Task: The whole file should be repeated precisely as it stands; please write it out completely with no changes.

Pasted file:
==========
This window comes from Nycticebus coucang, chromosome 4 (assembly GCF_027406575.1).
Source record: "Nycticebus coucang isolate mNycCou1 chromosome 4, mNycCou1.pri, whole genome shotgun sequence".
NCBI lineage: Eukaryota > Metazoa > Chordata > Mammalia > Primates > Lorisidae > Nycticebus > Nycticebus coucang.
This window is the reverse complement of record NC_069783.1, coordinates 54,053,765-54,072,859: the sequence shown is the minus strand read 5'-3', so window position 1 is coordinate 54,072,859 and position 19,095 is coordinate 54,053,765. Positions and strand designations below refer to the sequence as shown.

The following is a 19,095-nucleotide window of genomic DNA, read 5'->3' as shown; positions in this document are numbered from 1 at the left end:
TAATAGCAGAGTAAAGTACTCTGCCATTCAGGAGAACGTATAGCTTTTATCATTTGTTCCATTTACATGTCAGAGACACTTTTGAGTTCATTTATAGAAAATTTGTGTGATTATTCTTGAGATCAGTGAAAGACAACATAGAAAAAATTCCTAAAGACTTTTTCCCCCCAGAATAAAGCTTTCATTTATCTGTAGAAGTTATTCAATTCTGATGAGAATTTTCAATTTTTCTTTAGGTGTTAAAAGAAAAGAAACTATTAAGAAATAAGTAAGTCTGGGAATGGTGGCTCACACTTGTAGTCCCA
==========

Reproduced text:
This window comes from Nycticebus coucang, chromosome 4 (assembly GCF_027406575.1).
Source record: "Nycticebus coucang isolate mNycCou1 chromosome 4, mNycCou1.pri, whole genome shotgun sequence".
NCBI lineage: Eukaryota > Metazoa > Chordata > Mammalia > Primates > Lorisidae > Nycticebus > Nycticebus coucang.
This window is the reverse complement of record NC_069783.1, coordinates 54,053,765-54,072,859: the sequence shown is the minus strand read 5'-3', so window position 1 is coordinate 54,072,859 and position 19,095 is coordinate 54,053,765. Positions and strand designations below refer to the sequence as shown.

The following is a 19,095-nucleotide window of genomic DNA, read 5'->3' as shown; positions in this document are numbered from 1 at the left end:
TAATAGCAGAGTAAAGTACTCTGCCATTCAGGAGAACGTATAGCTTTTATCATTTGTTCCATTTACATGTCAGAGACACTTTTGAGTTCATTTATAGAAAATTTGTGTGATTATTCTTGAGATCAGTGAAAGACAACATAGAAAAAATTCCTAAAGACTTTTTCCCCCCAGAATAAAGCTTTCATTTATCTGTAGAAGTTATTCAATTCTGATGAGAATTTTCAATTTTTCTTTAGGTGTTAAAAGAAAAGAAACTATTAAGAAATAAGTAAGTCTGGGAATGGTGGCTCACACTTGTAGTCCCA